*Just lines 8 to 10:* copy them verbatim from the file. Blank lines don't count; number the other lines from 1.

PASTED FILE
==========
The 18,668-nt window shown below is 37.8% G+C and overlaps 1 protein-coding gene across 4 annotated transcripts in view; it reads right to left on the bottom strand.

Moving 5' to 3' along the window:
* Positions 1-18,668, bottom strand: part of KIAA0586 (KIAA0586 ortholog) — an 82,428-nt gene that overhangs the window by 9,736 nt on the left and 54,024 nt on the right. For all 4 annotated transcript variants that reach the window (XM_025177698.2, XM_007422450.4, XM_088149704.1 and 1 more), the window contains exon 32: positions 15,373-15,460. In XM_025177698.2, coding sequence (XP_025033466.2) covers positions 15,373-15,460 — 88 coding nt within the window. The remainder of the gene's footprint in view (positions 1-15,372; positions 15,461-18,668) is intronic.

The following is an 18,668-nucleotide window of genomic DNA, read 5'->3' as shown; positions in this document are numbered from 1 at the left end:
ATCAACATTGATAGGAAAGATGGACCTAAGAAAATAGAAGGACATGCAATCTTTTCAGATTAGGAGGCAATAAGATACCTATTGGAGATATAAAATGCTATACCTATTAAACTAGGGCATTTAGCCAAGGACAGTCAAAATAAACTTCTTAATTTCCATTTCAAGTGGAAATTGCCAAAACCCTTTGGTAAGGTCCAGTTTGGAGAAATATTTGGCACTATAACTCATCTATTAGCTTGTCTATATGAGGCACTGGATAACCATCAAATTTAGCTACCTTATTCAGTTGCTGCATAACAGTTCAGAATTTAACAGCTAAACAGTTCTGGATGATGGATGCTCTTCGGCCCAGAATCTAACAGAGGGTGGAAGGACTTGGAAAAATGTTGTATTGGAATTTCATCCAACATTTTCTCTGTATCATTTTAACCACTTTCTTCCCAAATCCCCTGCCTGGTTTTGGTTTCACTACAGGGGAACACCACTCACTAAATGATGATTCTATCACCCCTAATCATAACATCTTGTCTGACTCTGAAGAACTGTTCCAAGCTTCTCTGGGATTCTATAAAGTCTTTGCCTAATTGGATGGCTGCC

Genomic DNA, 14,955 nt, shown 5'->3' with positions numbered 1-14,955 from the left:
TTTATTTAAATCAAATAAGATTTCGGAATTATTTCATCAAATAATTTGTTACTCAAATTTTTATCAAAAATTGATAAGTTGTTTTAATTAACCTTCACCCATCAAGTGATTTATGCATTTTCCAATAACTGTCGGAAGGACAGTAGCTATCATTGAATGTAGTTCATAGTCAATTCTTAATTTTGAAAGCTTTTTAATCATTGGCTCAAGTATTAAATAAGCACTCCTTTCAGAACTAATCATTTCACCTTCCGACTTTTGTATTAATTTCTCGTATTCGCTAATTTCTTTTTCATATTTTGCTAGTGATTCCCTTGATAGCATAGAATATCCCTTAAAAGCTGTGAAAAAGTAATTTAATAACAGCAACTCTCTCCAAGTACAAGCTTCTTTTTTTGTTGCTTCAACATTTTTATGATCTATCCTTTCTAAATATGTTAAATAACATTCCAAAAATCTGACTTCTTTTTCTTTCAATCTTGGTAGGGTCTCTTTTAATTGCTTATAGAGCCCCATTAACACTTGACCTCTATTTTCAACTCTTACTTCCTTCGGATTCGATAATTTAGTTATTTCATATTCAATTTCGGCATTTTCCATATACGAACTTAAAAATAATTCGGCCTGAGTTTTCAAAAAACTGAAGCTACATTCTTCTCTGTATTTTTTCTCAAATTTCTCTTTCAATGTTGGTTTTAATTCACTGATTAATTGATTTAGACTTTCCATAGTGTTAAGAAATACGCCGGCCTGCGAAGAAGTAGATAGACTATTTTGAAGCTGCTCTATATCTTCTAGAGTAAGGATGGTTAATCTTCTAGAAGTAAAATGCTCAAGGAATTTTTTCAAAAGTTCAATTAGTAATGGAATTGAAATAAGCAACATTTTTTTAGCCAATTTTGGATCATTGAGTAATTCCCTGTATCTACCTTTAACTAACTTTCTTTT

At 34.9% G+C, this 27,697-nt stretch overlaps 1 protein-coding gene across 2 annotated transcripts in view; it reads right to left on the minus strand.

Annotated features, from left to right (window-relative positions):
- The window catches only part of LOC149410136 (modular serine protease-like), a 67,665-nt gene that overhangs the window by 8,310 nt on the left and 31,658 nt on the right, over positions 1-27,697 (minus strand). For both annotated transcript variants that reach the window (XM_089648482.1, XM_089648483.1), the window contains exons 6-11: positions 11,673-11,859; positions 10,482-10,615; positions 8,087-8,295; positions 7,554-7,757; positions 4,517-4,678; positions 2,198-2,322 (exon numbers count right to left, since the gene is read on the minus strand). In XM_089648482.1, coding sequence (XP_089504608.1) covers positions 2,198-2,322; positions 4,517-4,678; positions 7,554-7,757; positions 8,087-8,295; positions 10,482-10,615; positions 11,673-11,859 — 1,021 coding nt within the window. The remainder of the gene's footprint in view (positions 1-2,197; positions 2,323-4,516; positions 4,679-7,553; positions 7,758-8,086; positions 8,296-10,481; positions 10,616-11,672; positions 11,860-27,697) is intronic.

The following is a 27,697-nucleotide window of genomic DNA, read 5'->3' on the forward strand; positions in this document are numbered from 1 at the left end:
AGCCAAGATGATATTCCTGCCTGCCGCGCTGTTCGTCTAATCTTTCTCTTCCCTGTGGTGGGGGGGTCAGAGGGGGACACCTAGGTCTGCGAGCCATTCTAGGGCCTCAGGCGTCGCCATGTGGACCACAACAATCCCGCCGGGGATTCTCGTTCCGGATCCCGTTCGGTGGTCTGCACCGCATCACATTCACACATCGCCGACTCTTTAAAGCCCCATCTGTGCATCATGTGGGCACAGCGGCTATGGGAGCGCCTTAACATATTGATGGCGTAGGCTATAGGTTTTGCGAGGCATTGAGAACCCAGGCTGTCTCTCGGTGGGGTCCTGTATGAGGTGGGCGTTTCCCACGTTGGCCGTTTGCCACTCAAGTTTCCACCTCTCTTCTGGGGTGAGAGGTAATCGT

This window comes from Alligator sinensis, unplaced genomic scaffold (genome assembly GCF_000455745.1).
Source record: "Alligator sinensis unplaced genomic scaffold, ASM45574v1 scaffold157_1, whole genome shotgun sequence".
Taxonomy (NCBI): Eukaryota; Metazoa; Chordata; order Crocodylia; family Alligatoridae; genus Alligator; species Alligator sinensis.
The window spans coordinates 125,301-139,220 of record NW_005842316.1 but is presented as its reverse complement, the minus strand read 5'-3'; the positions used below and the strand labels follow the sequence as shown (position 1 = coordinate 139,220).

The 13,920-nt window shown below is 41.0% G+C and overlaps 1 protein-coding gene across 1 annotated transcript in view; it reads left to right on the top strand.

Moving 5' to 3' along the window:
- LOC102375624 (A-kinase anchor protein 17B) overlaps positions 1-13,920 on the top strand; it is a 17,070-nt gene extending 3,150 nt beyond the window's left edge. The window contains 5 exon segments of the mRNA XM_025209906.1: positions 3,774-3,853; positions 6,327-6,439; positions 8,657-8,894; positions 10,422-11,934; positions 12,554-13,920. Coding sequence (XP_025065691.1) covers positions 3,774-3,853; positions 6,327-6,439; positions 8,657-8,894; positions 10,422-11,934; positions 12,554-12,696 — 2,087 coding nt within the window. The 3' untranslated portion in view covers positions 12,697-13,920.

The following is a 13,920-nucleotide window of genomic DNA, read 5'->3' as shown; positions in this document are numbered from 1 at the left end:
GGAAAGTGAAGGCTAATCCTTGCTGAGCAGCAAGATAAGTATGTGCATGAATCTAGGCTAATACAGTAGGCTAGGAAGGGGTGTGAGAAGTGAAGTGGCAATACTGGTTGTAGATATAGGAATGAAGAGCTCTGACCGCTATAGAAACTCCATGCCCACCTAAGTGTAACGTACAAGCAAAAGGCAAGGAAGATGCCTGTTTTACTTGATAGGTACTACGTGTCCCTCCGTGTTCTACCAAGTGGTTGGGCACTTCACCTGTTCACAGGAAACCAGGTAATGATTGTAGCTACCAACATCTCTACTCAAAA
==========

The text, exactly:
At 34.9% G+C, this 27,697-nt stretch overlaps 1 protein-coding gene across 2 annotated transcripts in view; it reads right to left on the minus strand.

Annotated features, from left to right (window-relative positions):
- The window catches only part of LOC149410136 (modular serine protease-like), a 67,665-nt gene that overhangs the window by 8,310 nt on the left and 31,658 nt on the right, over positions 1-27,697 (minus strand). For both annotated transcript variants that reach the window (XM_089648482.1, XM_089648483.1), the window contains exons 6-11: positions 11,673-11,859; positions 10,482-10,615; positions 8,087-8,295; positions 7,554-7,757; positions 4,517-4,678; positions 2,198-2,322 (exon numbers count right to left, since the gene is read on the minus strand). In XM_089648482.1, coding sequence (XP_089504608.1) covers positions 2,198-2,322; positions 4,517-4,678; positions 7,554-7,757; positions 8,087-8,295; positions 10,482-10,615; positions 11,673-11,859 — 1,021 coding nt within the window. The remainder of the gene's footprint in view (positions 1-2,197; positions 2,323-4,516; positions 4,679-7,553; positions 7,758-8,086; positions 8,296-10,481; positions 10,616-11,672; positions 11,860-27,697) is intronic.